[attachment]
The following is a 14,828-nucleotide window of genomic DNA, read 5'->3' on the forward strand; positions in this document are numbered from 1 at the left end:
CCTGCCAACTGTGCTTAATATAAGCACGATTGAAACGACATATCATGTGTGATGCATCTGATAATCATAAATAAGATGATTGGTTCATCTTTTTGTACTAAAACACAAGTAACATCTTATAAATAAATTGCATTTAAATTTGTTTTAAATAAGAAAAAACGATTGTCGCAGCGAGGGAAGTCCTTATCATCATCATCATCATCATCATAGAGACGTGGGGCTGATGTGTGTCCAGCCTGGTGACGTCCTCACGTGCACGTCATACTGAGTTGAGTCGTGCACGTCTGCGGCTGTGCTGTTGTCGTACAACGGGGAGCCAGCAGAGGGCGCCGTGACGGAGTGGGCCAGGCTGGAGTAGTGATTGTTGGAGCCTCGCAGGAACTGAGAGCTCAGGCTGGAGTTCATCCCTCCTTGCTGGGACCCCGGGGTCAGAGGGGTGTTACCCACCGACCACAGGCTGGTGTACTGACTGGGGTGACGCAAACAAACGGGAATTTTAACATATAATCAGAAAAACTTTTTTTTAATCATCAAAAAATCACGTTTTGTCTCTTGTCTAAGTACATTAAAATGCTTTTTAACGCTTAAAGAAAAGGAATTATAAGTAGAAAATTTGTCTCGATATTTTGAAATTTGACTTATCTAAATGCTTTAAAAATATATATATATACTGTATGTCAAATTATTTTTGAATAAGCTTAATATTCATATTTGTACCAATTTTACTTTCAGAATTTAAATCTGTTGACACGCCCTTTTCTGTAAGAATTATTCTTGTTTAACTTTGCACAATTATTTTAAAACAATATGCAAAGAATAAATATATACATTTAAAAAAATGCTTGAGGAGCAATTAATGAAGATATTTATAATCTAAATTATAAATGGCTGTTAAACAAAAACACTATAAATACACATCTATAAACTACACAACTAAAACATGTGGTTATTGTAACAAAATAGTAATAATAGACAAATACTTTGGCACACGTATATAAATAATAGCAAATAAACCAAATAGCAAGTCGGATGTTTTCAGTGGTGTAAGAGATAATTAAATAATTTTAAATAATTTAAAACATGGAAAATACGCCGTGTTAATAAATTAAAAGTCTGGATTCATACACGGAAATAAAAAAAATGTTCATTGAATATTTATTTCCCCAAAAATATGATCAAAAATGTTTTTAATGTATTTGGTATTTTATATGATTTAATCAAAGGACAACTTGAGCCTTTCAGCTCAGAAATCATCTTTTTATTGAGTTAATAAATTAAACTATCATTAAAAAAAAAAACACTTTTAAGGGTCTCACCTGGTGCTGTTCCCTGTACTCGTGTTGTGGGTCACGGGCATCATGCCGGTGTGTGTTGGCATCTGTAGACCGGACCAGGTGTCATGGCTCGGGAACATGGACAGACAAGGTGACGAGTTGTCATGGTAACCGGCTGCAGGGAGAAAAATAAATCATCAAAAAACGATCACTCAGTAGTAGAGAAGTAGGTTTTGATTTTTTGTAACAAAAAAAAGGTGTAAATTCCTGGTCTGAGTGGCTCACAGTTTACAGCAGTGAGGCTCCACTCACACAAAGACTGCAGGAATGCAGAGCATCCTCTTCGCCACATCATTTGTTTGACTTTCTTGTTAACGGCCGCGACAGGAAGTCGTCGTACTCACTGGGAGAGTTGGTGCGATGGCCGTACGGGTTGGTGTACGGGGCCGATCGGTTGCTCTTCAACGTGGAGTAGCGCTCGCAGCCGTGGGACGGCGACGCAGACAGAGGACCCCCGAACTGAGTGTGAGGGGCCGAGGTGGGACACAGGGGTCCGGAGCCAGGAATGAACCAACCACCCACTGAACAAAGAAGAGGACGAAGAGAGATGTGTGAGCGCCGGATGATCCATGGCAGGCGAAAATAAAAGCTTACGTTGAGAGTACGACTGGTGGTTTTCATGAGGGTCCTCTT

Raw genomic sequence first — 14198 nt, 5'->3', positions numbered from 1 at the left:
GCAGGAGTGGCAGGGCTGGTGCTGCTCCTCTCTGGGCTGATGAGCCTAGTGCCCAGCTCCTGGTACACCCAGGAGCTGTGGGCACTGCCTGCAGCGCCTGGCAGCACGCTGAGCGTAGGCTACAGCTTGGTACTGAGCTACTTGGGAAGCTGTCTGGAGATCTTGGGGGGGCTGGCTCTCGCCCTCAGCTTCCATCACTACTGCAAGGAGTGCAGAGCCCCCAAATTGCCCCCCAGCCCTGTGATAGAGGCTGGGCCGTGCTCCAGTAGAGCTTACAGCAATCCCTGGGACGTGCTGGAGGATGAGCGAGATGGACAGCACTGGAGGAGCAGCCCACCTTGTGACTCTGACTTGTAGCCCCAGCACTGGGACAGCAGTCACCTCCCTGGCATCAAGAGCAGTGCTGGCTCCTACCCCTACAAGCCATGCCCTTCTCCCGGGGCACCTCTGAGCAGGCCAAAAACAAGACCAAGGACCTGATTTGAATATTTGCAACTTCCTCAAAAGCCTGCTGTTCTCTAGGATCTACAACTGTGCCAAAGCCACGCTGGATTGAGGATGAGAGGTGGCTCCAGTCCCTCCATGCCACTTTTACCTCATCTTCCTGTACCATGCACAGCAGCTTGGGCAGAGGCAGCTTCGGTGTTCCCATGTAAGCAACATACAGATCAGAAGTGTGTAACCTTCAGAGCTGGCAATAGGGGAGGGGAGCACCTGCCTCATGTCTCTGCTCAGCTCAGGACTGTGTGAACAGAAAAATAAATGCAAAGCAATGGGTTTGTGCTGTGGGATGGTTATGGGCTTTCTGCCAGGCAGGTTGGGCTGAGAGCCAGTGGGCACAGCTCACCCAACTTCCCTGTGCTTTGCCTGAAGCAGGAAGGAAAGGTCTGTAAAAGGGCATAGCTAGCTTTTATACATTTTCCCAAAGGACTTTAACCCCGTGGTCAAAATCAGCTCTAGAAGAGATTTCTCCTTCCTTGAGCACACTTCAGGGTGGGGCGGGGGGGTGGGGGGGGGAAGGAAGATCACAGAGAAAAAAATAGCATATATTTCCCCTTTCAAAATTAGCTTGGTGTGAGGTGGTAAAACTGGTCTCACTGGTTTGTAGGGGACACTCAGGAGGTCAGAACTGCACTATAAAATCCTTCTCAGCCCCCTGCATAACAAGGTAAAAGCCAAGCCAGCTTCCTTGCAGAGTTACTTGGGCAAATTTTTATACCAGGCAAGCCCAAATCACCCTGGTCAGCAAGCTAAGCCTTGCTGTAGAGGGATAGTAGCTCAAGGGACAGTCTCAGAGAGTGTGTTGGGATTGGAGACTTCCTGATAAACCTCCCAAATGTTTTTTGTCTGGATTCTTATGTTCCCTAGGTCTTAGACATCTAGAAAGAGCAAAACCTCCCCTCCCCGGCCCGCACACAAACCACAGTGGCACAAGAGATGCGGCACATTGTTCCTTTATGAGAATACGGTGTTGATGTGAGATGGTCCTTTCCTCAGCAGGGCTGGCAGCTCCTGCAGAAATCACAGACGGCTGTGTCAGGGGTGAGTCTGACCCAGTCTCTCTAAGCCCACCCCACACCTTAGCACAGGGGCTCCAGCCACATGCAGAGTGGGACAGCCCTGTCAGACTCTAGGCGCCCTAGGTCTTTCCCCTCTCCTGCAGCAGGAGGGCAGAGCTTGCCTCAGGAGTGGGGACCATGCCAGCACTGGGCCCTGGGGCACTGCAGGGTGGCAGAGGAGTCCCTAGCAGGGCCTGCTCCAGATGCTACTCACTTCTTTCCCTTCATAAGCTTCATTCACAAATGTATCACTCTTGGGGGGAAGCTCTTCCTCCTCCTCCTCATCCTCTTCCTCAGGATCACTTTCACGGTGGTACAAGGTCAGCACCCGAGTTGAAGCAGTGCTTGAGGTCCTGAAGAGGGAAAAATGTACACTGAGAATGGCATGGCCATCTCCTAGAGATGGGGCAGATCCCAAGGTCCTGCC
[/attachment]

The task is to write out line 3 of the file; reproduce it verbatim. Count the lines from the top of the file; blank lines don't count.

Raw genomic sequence first — 14198 nt, 5'->3', positions numbered from 1 at the left: